by AMBER KELLY Photographer
College tuition, combined with the various other costs associated with higher education, has seen a startling increase in the last decade. According to the College Board’s “Trends in College Pricing 2012,” tuition at private non-profit four-year colleges has risen by 60 percent since the mid-1980s, while tuition at public four-year colleges has risen by 104 percent.
In a society where a college degree is essential to getting a good job, high school seniors and their families are forced to pay the staggering college costs. Currently, there is about $902 billion to $1 trillion in outstanding student loan debt, and that number is only going to increase as more and more students enter college.
“The idea of student loan debt scares me, because soon I’m going to be in college and having to take out loans to pay for it. Just like a lot of other people my age, I’m going to be stuck in a lot of debt from my student loans after I graduate. That puts even more pressure on me to get a decent job after college,” says senior Stephanie Pasewaldt.
Why has college become so much more expensive? Well, one of the reasons is the federal government is giving fewer grants to colleges, meaning that their main form of revenue has become the tuition that their students pay.
A large chunk of this tuition is used to pay the administration, so with that being said, are college students really getting their money’s worth? Some would say no.
Many college professors utilize teachers aides (TAs) in the classroom, the problem with this being that recently there have been complaints that the TAs are doing the teaching, rather than the qualified professors. With some professors making upward of $100,000 per year, people are unhappy with the fact that their money is going to professors who might not even be teaching.
Many students also complain about the cost of books, as the average amount paid is $1,100 per year. Colleges purposely change the required book or books for a class so that students are forced to buy new ones, generally from the college’s bookstore. This is just one way that colleges get even more money from their students.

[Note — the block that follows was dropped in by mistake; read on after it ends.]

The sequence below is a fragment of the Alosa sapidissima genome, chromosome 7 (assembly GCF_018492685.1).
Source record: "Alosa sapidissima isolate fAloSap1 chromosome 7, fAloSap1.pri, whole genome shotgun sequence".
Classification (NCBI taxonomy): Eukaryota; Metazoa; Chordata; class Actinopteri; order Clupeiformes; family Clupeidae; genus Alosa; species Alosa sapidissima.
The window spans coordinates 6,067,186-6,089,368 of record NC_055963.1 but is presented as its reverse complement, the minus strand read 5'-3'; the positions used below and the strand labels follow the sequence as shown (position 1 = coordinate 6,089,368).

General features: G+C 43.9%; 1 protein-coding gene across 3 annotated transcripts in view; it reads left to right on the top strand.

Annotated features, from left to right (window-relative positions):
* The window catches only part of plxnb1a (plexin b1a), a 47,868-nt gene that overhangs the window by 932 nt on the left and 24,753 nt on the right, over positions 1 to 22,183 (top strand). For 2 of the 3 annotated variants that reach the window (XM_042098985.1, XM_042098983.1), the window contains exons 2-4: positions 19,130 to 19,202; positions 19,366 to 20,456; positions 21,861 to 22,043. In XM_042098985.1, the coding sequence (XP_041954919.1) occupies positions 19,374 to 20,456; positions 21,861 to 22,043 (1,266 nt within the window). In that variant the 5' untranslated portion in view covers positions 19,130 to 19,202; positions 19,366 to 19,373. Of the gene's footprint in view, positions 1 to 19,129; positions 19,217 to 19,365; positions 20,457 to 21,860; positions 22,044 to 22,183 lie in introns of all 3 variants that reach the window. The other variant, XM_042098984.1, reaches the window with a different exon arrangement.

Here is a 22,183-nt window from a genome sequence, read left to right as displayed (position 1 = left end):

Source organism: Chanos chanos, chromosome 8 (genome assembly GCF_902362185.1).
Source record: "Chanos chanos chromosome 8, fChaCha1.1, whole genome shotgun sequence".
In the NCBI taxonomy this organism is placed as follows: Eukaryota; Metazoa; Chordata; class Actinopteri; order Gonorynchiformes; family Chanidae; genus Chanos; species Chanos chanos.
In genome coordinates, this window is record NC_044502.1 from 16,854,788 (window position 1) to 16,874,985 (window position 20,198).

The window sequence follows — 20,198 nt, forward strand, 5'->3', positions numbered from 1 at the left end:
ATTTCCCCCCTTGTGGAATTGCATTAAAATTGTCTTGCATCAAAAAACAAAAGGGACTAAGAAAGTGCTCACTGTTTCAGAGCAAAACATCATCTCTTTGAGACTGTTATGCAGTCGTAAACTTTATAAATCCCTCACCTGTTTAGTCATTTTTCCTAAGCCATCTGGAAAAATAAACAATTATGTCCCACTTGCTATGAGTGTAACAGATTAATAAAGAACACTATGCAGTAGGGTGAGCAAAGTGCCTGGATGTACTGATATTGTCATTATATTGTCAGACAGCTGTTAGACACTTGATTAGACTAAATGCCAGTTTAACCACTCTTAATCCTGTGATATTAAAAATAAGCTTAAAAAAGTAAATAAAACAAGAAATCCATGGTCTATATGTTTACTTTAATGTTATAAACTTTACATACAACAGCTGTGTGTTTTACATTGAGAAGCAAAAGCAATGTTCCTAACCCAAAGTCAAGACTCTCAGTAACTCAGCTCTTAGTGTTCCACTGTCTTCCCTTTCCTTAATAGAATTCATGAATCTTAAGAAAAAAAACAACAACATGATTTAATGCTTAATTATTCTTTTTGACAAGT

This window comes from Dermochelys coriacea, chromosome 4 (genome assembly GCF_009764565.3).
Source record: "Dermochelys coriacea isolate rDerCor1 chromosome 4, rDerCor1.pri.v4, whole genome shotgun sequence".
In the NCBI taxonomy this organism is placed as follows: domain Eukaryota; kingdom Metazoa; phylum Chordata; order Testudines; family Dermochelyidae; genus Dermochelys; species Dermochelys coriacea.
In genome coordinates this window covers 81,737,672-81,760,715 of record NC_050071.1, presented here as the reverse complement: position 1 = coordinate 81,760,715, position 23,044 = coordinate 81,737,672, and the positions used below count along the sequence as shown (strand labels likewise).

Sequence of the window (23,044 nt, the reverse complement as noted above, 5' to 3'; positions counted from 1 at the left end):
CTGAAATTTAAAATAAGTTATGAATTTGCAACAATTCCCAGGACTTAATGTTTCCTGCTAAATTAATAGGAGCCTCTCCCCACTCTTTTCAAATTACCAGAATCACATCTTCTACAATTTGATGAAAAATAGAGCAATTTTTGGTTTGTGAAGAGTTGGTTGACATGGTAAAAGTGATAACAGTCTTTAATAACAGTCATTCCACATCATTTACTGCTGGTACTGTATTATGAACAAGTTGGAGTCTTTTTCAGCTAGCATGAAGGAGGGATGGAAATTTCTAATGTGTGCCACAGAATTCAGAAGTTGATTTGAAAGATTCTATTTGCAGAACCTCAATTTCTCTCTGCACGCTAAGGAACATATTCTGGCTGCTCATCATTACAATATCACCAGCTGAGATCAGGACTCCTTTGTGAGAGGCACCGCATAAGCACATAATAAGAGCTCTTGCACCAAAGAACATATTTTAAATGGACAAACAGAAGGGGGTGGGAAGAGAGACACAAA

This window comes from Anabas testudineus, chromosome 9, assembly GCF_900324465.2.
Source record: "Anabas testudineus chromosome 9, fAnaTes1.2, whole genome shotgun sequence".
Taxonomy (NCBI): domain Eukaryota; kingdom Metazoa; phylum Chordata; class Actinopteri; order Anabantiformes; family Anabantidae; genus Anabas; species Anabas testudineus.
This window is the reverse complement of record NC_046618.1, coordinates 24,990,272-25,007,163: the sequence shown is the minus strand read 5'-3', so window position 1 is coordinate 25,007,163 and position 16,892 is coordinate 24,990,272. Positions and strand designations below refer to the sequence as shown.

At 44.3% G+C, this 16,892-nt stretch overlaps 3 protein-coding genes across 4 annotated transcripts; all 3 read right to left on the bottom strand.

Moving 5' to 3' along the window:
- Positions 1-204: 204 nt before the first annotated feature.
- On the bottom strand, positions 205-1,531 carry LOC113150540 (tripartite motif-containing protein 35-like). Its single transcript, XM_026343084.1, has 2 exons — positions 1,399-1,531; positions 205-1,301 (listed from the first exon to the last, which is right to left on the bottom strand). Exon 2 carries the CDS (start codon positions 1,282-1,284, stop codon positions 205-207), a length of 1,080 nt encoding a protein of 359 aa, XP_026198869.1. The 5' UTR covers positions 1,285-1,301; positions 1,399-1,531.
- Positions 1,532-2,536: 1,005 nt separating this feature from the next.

“I have a sister in college and she’s always mad that her professors keep changing the required book. If they didn’t change the book, then she could easily get one from people she knows that already took the class. With a new book requirement, she has to go buy one, and all these books for her classes add up to a lot of money,” says senior Toby Emelle.
A lot of the money colleges get from tuition payments also goes toward sports. Over the years, funding for college sports has increased as sports, such as football, have required more players and more traveling to play. For each added player, extra funding is required, which adds to a colleges’ need for higher tuition costs.
Unfortunately for current high school students, the cost of college is not decreasing any time soon. With inflation and universities’ mounting need for funds, prospective college students are looking at a gaping hole in their bank accounts for years to come.
Do you think college is worth the cost?